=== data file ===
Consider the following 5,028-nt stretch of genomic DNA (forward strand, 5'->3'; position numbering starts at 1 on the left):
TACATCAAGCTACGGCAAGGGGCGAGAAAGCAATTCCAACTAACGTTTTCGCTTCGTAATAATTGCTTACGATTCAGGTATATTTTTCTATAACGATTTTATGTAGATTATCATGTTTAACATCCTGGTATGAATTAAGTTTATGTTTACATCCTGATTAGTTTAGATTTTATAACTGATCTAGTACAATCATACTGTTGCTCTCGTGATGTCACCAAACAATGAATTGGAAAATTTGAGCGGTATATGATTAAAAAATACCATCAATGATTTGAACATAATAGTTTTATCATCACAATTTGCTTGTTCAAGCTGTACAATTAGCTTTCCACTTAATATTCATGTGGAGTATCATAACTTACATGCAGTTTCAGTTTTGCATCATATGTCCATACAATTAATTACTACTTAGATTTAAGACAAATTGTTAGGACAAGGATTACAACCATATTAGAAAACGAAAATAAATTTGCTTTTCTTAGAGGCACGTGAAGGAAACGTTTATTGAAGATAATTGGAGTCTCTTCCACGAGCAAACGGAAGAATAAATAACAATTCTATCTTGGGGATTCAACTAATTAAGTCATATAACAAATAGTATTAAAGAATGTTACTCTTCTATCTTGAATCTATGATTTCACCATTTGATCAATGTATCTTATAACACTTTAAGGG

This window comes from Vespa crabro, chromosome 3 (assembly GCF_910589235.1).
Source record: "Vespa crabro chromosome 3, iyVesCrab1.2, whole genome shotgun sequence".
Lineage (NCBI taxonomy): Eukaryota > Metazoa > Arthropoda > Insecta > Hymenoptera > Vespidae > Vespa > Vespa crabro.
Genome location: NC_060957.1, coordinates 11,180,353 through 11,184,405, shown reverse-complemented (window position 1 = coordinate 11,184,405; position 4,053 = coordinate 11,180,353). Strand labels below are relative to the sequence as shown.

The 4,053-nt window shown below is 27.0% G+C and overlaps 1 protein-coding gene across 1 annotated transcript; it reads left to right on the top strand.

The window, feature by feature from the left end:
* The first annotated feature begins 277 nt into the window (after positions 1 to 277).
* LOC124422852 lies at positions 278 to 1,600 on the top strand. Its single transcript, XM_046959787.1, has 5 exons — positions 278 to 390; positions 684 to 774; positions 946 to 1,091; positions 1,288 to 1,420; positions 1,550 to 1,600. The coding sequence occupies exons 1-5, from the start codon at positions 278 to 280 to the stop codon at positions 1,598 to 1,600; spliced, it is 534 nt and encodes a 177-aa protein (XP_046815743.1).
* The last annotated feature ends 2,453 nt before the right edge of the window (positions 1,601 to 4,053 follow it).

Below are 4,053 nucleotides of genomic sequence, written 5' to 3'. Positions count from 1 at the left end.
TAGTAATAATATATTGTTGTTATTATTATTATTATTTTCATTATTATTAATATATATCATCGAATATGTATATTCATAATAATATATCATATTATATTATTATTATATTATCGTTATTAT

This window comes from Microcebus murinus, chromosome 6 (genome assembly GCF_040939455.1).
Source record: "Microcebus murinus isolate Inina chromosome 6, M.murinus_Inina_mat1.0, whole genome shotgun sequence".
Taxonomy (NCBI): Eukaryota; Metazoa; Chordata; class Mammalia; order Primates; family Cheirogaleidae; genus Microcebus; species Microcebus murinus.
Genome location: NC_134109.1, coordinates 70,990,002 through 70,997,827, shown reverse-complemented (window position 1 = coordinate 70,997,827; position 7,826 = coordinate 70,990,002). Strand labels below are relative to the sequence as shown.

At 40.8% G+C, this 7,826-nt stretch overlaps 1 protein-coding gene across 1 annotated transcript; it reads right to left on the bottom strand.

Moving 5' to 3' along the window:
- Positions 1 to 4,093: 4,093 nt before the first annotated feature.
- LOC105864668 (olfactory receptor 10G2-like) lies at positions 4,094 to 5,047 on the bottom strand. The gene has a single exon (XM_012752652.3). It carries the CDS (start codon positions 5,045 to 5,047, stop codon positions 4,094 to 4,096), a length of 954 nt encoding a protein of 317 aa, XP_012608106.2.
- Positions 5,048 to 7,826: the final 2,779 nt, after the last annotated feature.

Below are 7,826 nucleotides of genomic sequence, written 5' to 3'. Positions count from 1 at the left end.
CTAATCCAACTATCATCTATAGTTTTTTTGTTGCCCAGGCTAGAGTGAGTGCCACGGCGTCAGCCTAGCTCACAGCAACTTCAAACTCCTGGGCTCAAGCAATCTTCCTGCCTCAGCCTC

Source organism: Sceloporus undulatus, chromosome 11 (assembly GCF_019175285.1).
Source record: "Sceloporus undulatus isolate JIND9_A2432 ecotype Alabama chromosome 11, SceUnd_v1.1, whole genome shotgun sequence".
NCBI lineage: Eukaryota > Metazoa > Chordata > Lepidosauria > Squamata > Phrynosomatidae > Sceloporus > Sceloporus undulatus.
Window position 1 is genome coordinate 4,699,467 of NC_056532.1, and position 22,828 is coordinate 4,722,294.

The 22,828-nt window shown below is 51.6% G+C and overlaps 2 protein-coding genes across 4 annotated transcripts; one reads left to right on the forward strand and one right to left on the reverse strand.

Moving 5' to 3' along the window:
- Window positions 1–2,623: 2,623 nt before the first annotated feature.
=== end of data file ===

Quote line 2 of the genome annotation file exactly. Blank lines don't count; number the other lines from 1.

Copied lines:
TACATCAAGCTACGGCAAGGGGCGAGAAAGCAATTCCAACTAACGTTTTCGCTTCGTAATAATTGCTTACGATTCAGGTATATTTTTCTATAACGATTTTATGTAGATTATCATGTTTAACATCCTGGTATGAATTAAGTTTATGTTTACATCCTGATTAGTTTAGATTTTATAACTGATCTAGTACAATCATACTGTTGCTCTCGTGATGTCACCAAACAATGAATTGGAAAATTTGAGCGGTATATGATTAAAAAATACCATCAATGATTTGAACATAATAGTTTTATCATCACAATTTGCTTGTTCAAGCTGTACAATTAGCTTTCCACTTAATATTCATGTGGAGTATCATAACTTACATGCAGTTTCAGTTTTGCATCATATGTCCATACAATTAATTACTACTTAGATTTAAGACAAATTGTTAGGACAAGGATTACAACCATATTAGAAAACGAAAATAAATTTGCTTTTCTTAGAGGCACGTGAAGGAAACGTTTATTGAAGATAATTGGAGTCTCTTCCACGAGCAAACGGAAGAATAAATAACAATTCTATCTTGGGGATTCAACTAATTAAGTCATATAACAAATAGTATTAAAGAATGTTACTCTTCTATCTTGAATCTATGATTTCACCATTTGATCAATGTATCTTATAACACTTTAAGGG